Archive for the ‘Flood’ Category

Upstream Flooding?

September 3, 2013

Steve Hays quotes Noel Weeks thus:

[Noel Weeks] The prominent alternative explanation is that the text is referring to a local flood in the Tigris/Euphrates’ valley. However, in both the Mesopotamian flood accounts and the biblical narrative the ark ends up in the north. The problem is that floods always take things downstream. Floods never take objects upstream. If this was a normal flood in the Tigris/Euphrates’ region, the ark would have gone downstream. The fact that it landed in the north in a mountain range goes against any local flood theory.

In addition to what Steve says, I would add that a massive tsunami can push things a significant way upstream. The following illustrates that point graphically – around nine or ten minutes in, you can actually see a large structure headed upstream at what appears to be about 35 mph:

That said, neither a local flood nor even a local tsunami fully accounts for the ark being moved not just upstream but upstream to a significantly higher elevation. Notice how the tsunami pushes hard upstream within the existing riverbed and even over-flows the bounds of the river bed, yet a position less than 20 feet over the top over the bank of the river remains dry.

If the ark had merely been moved 5 miles upstream, a local flood could possibly account for the ark’s movement. But movement upstream and up a significant elevation requires something more than a local flood, even one having the force of a major tsunami.

Given that the fountains of the deep were opened during the great flood, I’m sure that there were tsunami events taking place. It’s quite possible that some of the ark’s movement was due to a tsunami surge.

Of course, all of this seems rather unnecessary. The flood was world-wide and covered the tops of the mountains. Moreover, the whole reason for the ark was to preserve the life of humans and the air-breathing animals, something that would not have been necessary, had the flood only been local.


Escape from the Flooding Mine

August 27, 2008

“What a jerk,” thought Mike as he headed steadily westward along the mine’s tunnel, stomping angrily in the rising floodwaters.

Mike felt insulted. He had been traveling westward at a good clip, in the company of a sizable crew of his fellow miners. They were covered with various patches of dust, and the light from their helmets created an ever-shifting pattern of shadows on the tunnel wall.

The cause of Mike’s hurt feelings was the message on a shirt of a single minor headed eastbound. “Go East,” screamed the shirt in bright yellow letters on a black background, “Westward Escape Route Not Open.”

What was worse, on the back of the shirt – this time in neon orange – the shirt announced that the Eastern Escape Route was the way designed by the engineer of the mine, and that the Western Escape Route was simply wishful thinking that had gained group appeal.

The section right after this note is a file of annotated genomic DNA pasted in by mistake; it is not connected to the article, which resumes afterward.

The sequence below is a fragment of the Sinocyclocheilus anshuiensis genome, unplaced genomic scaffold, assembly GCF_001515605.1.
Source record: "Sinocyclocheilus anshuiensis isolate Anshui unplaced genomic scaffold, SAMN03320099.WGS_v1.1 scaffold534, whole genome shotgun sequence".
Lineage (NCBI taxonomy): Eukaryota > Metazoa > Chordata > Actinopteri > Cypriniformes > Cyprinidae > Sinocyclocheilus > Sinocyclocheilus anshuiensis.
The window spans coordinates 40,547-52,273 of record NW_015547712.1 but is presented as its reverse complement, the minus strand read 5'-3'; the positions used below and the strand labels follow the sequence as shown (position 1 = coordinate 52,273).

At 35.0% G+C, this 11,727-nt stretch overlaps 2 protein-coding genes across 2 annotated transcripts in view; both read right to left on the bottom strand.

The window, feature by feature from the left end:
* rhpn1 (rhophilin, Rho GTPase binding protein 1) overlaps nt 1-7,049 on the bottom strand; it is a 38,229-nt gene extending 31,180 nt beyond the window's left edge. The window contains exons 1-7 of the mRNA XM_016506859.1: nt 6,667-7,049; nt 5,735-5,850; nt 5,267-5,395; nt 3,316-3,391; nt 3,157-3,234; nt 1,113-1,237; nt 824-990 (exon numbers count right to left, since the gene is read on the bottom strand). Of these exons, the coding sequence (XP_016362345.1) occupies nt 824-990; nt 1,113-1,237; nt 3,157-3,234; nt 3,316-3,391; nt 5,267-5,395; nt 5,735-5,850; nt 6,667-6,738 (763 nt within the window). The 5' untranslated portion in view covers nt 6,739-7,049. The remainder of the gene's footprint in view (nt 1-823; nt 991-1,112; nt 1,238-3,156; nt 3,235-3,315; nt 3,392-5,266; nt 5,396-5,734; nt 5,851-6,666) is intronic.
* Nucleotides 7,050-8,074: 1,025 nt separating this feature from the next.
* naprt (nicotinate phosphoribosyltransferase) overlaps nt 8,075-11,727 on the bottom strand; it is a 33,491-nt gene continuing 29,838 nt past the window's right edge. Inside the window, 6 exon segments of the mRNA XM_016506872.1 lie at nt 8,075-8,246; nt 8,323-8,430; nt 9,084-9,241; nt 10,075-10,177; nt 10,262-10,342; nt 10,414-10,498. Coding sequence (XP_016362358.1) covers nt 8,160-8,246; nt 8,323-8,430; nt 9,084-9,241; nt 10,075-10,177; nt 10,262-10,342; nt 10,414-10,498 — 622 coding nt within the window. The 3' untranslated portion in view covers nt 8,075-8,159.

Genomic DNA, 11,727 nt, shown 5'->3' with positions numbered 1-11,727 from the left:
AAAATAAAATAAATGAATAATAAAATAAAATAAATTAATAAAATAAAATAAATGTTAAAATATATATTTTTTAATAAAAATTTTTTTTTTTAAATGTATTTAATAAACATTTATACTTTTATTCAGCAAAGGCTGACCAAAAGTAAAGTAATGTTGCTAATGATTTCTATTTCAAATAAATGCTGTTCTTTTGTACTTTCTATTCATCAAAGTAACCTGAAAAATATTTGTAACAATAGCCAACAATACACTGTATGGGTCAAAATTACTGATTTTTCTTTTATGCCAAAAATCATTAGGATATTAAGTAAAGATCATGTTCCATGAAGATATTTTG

“Who does this guy think he is?” thought Mike. “His shirt screams out hatred for me and my friends.” Even as Mike thought this, though, he realized that it wasn’t quite fair: the shirt was about a position, not a person.

“Well,” continued Mike’s thoughts, “if not hatred for me, hatred for everything I and my group of miners stand for: all of our hopes of escape and all of the effort we have put into making sure each other continue successfully on our Western path.”

What aggravated Mike even more was that the miner hadn’t been content to let Mike’s group pass in peace and quiet. Instead, the lone miner had shouted out that he had found a source of knowledge – a map – that showed the one true path of escape. The miner had insisted that all the other paths, including the Western path led only to doom and drowning.

Mike tried to point out the size of his group, but the man just kept pointing to the map. Mike had even tried pointing out how the map supported the Western path, but the man had insisted that he knew better, and that in fact – when properly read – the map indicated that the Eastern path was better – in fact was the only way.

Eventually, the lone miner continued on his way through the rising floodwaters to the East, while the group of miners with Mike at their lead continued to the West. “Stupid Anti-Westerner,” Mike complained to his colleagues, and they all assented, joking about the fact that the lone miner cut a sad sight trudging in such a lonely manner and trusting in some map.

One may have already guessed how things turned out. There was but one survivor that day: the man who followed the map provided by the engineer of the mine. It was by this revelation of the design of the mine that the man was able to get to safety. It was not hatred of his fellow miners, but love of them, that motivated that miner’s shirt and his message to them. But alas, they called him names, questioned his motives, and refused to listen. In the end, they perished.

(inspiration for this allegory)


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